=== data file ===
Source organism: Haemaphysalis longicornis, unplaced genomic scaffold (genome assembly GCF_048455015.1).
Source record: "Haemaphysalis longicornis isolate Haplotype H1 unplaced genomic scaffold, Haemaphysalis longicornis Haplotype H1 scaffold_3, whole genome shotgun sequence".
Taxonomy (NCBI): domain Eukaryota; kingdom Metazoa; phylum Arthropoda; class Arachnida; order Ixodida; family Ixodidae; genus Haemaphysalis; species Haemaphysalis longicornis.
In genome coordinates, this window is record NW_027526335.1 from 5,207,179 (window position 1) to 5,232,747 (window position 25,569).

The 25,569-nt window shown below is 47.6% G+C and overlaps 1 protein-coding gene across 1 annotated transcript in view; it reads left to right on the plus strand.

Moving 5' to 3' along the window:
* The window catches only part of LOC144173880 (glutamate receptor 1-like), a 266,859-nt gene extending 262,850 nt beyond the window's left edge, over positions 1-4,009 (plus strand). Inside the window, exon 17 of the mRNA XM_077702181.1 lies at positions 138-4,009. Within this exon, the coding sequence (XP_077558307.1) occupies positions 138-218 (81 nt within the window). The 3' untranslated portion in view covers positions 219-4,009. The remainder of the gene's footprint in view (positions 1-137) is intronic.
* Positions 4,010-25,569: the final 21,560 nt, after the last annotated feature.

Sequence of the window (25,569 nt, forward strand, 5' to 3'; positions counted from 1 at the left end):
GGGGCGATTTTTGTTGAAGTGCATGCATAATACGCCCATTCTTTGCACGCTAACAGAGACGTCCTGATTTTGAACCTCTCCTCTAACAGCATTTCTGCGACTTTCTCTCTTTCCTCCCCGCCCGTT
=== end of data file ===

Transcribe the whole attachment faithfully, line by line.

Source organism: Haemaphysalis longicornis, unplaced genomic scaffold (genome assembly GCF_048455015.1).
Source record: "Haemaphysalis longicornis isolate Haplotype H1 unplaced genomic scaffold, Haemaphysalis longicornis Haplotype H1 scaffold_3, whole genome shotgun sequence".
Taxonomy (NCBI): domain Eukaryota; kingdom Metazoa; phylum Arthropoda; class Arachnida; order Ixodida; family Ixodidae; genus Haemaphysalis; species Haemaphysalis longicornis.
In genome coordinates, this window is record NW_027526335.1 from 5,207,179 (window position 1) to 5,232,747 (window position 25,569).

The 25,569-nt window shown below is 47.6% G+C and overlaps 1 protein-coding gene across 1 annotated transcript in view; it reads left to right on the plus strand.

Moving 5' to 3' along the window:
* The window catches only part of LOC144173880 (glutamate receptor 1-like), a 266,859-nt gene extending 262,850 nt beyond the window's left edge, over positions 1-4,009 (plus strand). Inside the window, exon 17 of the mRNA XM_077702181.1 lies at positions 138-4,009. Within this exon, the coding sequence (XP_077558307.1) occupies positions 138-218 (81 nt within the window). The 3' untranslated portion in view covers positions 219-4,009. The remainder of the gene's footprint in view (positions 1-137) is intronic.
* Positions 4,010-25,569: the final 21,560 nt, after the last annotated feature.

Sequence of the window (25,569 nt, forward strand, 5' to 3'; positions counted from 1 at the left end):
GGGGCGATTTTTGTTGAAGTGCATGCATAATACGCCCATTCTTTGCACGCTAACAGAGACGTCCTGATTTTGAACCTCTCCTCTAACAGCATTTCTGCGACTTTCTCTCTTTCCTCCCCGCCCGTT